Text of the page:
The gameplay's fast, dynamic and very retro in its charm and vibe. It's an honorable extension of Batman's legendary status as a pop-cultural staple of a character. The action's nice and crunchy, satisfying and the platforming is tricky yet very fulfilling once you've mastered the controls.
The platforming can be imprecise sometimes, but that's really the only gripe I have with the game. It encourages you to overcome the game's challenges anyway.
The Bottom Line
This was Batman's first golden moment on console gaming, and this game plays like a superhero crossed with Double Dragon, Super Mario Brothers and Metroid. It's damn good fun.
NES · by John H. (52) · 2019
Video game adaptations of popular blockbuster movies are notoriously awful (the reverse is often true as well). This rule was particularly true on the NES. Happily, Batman shattered that rule.
This is one of my all-time favorite action video games. I like everything about it: The graphics were top-notch for the NES. Everything is dark and grim, just like the franchise upon which the game is based. The attention to animation detail is phenomenal. Nowhere is this better evidenced than in the Dark Knight's cape-- it flows beautifully as the character moves and rests perfectly on stop.
Then there is the music. Excellent music on every game level that exquisitely highlights the dreary feel of Gotham City's sewer and the urgency of climbing the Gotham cathedral bell tower.
What about gameplay? Sharp and responsive. The Batman character is strong and reasonably quick. He also has a fantastic and versatile ability to bounce off walls to simulate a climb up narrow spaces. Weapons? Batman has 4 separate offensive options at his disposable. Each has benefits and drawbacks, forcing the player to consider weapon trade-offs during the game.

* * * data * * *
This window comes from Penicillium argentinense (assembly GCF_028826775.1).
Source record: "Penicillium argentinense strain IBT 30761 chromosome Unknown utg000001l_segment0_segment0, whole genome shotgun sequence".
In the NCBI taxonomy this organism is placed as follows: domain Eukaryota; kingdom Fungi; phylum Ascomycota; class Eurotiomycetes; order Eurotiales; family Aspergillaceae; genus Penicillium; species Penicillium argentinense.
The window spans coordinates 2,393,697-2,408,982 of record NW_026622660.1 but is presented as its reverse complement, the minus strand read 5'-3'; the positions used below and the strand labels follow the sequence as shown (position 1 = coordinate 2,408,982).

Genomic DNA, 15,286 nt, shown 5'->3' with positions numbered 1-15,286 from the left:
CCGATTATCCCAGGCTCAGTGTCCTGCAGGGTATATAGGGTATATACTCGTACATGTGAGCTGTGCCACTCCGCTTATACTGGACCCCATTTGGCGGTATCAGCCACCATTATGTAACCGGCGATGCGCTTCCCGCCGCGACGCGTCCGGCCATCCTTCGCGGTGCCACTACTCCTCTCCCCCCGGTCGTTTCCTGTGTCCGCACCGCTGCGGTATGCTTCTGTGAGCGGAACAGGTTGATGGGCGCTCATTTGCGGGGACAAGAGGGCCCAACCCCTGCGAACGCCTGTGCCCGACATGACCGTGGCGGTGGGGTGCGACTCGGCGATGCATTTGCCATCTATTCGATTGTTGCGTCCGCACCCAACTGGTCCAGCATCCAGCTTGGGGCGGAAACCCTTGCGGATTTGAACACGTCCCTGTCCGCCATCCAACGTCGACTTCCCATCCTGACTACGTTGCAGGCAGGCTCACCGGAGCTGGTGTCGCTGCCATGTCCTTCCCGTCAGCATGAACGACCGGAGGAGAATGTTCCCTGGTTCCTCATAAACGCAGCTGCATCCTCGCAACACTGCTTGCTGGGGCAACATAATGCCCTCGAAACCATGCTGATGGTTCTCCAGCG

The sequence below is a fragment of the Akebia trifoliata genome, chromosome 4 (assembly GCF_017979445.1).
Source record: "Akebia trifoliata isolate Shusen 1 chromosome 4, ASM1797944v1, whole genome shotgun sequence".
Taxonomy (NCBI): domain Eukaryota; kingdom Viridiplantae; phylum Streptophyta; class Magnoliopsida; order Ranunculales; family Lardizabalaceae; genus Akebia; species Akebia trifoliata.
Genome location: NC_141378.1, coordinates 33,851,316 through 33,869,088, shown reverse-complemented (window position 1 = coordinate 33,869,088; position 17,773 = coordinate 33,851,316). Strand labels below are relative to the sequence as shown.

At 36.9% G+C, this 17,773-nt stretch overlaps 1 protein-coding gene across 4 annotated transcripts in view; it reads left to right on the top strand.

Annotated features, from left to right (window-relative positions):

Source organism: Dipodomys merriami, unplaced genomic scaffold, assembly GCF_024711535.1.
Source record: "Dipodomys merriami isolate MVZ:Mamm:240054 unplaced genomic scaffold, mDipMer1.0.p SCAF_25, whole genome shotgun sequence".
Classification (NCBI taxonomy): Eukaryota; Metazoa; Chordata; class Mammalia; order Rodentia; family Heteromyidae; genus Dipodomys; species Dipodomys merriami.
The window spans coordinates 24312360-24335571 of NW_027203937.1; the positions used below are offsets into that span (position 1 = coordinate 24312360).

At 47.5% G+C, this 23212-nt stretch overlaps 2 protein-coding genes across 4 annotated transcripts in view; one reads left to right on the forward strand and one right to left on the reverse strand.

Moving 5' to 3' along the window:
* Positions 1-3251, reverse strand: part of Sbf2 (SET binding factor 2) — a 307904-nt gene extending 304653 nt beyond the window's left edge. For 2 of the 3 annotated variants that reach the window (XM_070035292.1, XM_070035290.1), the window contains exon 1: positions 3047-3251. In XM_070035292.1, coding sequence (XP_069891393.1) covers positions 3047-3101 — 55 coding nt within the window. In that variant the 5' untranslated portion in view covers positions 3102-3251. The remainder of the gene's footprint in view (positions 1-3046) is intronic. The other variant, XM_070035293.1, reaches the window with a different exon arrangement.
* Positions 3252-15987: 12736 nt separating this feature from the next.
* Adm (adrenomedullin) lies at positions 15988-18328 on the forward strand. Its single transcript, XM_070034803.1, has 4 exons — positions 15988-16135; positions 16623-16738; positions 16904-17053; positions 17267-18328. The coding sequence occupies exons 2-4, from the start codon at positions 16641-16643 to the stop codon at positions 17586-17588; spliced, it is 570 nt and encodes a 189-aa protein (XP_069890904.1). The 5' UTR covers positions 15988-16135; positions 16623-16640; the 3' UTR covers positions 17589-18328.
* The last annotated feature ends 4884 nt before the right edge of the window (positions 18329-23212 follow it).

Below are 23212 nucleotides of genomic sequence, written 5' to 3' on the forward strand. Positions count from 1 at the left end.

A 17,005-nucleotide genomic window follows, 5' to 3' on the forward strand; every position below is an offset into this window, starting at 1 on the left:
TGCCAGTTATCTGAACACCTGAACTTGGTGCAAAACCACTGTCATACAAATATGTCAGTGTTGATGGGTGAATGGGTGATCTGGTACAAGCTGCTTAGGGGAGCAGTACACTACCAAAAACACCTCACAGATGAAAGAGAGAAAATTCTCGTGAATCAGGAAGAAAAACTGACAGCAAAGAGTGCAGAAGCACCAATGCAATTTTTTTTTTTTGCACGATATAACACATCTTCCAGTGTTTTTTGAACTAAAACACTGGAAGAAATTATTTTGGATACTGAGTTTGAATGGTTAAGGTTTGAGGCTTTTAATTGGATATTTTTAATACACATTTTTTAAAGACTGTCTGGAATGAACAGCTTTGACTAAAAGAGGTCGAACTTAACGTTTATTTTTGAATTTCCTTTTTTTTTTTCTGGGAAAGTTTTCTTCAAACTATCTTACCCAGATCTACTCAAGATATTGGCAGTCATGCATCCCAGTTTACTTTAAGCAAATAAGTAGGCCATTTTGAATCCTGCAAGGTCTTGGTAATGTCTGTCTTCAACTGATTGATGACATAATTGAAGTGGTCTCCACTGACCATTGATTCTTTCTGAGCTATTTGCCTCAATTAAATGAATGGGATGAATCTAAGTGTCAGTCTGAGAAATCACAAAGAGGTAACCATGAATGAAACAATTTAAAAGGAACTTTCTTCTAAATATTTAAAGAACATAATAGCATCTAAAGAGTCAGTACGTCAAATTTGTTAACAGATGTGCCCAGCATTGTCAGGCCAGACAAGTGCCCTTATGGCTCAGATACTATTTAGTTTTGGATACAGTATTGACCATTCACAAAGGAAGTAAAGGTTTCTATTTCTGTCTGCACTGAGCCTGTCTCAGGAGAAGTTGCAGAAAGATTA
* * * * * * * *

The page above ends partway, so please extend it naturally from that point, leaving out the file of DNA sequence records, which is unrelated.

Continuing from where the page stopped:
How about challenge? I have always considered the level of challenge to be just right-- not too hard, not too easy. You will have to work at it, but you should be able to complete it in a reasonable amount of time. And you will have a short but sweet ending sequence waiting for you at the end.
Then there is the matter of movie accuracy. The game sort of loosely follows the rough outline of the movie plot. That's a good thing. Too many movie-based video games try to follow the plot too carefully and it winds up being (one of many reasons for) a game's downfall. The game relates various plot points through the use of cinema cut scenes. Fortunately, these scenes are always short and to the point; a lesser game would have stretched the scenes out much farther.
The level 5 music is the same as the level 1 music. Too bad there was not another tune since the audio composer, About.SS, writes some amazing tunes.
The Bottom Line
The NES adaptation of the 1989 Batman movie is one of the best action video games ever published, excelling in all areas that count for a video game.
NES · by Multimedia Mike (20664) · 2007
The music in the first two levels of the Japanese and western version is swapped.
- Electronic Gaming Monthly
- December 1989 (Issue 5) - Best Movie to Game
- January 1990 (Issue 6) - Game of the Month
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Contributors to this Entry
Game added by Corn Popper.
NES added by Unicorn Lynx.
Game added November 11, 2007. Last modified August 30, 2023.